According to the IRS, you can reimburse yourself for qualified expenses that you incur after you "establish" your HSA. Additionally, the IRS has provided formal guidance that you don't establish your HSA when you first enroll on HSA-qualified coverage (see IRS Notice 2008-59, Q&A 39) or when you first become HSA-eligible.
Rather, your HSA is established according to trust law in the state whose laws govern your HSA. An HSA is a trust, and trusts are regulated by state law. As such, Most states require that you complete three actions to establish a trust:
- Signal intent to create or open a trust. Meeting with an attorney or completing a paper or online application typically satisfies this requirement.
- Name a beneficiary. This step is often completed at the time that the HSA owner completes the paper or online application.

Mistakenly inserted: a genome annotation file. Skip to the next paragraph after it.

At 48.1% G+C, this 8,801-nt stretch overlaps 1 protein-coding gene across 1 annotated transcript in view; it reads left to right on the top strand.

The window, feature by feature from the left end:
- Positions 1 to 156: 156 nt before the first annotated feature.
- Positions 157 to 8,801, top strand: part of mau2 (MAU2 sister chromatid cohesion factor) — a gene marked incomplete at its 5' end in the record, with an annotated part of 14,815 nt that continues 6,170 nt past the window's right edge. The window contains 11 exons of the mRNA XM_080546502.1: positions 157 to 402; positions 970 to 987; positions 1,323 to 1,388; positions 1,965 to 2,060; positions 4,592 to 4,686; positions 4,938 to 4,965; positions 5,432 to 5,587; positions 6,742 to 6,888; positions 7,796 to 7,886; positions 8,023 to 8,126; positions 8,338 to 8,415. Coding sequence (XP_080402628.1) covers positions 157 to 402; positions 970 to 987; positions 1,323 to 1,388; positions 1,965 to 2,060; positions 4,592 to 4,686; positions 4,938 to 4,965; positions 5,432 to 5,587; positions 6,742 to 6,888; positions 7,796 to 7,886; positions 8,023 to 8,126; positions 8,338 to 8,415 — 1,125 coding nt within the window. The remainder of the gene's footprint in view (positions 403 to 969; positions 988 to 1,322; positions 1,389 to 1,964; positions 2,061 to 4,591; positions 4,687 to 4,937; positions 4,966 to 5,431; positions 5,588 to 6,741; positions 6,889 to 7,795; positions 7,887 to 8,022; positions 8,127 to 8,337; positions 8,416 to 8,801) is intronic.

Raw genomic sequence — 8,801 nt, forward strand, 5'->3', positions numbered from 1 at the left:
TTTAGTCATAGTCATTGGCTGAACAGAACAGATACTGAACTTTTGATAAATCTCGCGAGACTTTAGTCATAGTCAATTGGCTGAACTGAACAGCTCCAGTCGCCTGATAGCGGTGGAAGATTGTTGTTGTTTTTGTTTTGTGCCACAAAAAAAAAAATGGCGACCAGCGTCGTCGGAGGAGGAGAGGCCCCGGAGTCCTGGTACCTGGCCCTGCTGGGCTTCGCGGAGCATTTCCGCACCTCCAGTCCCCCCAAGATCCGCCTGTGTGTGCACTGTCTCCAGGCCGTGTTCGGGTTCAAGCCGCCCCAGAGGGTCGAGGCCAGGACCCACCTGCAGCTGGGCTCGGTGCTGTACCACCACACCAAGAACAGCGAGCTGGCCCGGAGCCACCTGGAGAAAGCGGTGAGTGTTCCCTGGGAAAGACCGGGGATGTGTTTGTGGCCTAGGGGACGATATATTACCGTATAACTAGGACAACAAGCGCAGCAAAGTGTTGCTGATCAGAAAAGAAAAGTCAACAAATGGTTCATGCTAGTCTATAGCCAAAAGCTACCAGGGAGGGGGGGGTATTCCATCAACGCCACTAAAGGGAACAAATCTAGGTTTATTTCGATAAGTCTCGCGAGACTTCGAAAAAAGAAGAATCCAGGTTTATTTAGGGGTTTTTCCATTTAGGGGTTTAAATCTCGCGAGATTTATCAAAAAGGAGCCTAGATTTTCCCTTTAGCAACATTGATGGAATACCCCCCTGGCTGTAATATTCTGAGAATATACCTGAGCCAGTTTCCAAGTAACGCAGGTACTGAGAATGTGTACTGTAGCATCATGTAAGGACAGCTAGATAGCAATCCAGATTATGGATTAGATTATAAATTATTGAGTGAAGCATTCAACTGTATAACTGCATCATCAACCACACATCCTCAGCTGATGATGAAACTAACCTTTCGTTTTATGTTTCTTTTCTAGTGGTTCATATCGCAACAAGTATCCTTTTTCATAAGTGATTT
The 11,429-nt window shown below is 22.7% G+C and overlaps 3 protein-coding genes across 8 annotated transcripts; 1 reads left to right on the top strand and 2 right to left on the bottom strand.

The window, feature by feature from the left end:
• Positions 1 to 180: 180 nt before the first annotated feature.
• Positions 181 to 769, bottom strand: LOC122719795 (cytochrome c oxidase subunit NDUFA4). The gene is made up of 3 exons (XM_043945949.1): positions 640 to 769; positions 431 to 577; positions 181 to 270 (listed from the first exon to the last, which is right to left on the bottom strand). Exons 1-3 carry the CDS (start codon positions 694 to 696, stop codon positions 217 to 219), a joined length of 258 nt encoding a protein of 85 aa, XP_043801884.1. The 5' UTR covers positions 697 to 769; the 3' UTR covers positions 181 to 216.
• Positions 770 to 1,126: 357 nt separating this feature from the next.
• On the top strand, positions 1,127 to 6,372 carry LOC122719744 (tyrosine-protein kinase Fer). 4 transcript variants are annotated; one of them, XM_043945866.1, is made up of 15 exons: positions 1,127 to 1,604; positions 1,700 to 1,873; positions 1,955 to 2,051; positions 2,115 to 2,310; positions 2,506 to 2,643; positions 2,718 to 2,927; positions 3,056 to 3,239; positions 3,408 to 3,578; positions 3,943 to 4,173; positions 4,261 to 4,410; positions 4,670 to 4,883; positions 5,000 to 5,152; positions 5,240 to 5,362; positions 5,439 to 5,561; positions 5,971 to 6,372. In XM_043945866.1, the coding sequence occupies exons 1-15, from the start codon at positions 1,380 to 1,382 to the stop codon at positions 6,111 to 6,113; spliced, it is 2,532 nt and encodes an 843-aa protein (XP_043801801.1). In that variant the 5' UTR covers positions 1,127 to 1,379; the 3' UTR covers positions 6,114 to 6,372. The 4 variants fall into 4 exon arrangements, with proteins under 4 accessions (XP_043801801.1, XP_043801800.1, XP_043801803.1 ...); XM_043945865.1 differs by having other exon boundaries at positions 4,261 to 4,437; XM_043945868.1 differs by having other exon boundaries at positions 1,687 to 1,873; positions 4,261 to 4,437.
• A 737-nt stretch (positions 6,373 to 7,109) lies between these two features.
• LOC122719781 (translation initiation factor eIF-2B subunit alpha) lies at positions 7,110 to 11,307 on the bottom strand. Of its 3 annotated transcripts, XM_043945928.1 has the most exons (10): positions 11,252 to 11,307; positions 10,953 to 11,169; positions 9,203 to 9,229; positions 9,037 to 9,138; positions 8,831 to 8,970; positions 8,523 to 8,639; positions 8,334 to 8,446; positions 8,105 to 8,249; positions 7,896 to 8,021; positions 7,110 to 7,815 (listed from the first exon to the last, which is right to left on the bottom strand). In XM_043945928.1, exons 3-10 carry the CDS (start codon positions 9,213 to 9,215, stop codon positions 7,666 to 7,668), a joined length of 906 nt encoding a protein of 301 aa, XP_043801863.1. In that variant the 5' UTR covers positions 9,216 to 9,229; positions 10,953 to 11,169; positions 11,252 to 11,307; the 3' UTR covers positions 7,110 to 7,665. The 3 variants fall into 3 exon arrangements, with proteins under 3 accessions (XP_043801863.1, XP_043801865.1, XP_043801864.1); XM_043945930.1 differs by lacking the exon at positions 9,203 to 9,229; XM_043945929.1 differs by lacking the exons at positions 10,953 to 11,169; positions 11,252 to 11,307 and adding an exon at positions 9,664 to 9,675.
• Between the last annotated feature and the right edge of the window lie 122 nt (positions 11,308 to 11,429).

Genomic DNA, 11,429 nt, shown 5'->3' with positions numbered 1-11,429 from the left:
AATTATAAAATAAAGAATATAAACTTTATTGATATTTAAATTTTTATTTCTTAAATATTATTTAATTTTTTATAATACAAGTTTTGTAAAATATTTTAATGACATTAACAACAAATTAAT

- Place something of value in the trust.
Based on #3, you don't establish your HSA until the first deposit is posted to the account. Because this is the case, it is highly recommended that each person opening an HSA fund the account with as little as one penny ($0.01) to consider it established. Any expense incurred thereafter can be reimbursed using HSA funds at some point in the future.
Please be sure to speak with a tax and/or legal professional to discuss your own situation as nothing contained here is intended to be tax or legal advice.Updated: